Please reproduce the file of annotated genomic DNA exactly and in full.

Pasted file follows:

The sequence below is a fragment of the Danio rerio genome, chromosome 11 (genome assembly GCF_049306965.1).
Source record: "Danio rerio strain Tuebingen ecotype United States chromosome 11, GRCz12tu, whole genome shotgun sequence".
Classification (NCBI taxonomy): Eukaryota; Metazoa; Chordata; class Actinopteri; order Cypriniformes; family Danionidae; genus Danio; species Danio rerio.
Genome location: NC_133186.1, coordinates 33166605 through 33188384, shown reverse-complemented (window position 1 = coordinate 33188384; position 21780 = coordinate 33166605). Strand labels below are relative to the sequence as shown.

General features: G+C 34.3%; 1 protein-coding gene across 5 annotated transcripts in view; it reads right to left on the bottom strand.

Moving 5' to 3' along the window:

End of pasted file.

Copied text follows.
The sequence below is a fragment of the Danio rerio genome, chromosome 11 (genome assembly GCF_049306965.1).
Source record: "Danio rerio strain Tuebingen ecotype United States chromosome 11, GRCz12tu, whole genome shotgun sequence".
Classification (NCBI taxonomy): Eukaryota; Metazoa; Chordata; class Actinopteri; order Cypriniformes; family Danionidae; genus Danio; species Danio rerio.
Genome location: NC_133186.1, coordinates 33166605 through 33188384, shown reverse-complemented (window position 1 = coordinate 33188384; position 21780 = coordinate 33166605). Strand labels below are relative to the sequence as shown.

General features: G+C 34.3%; 1 protein-coding gene across 5 annotated transcripts in view; it reads right to left on the bottom strand.

Moving 5' to 3' along the window: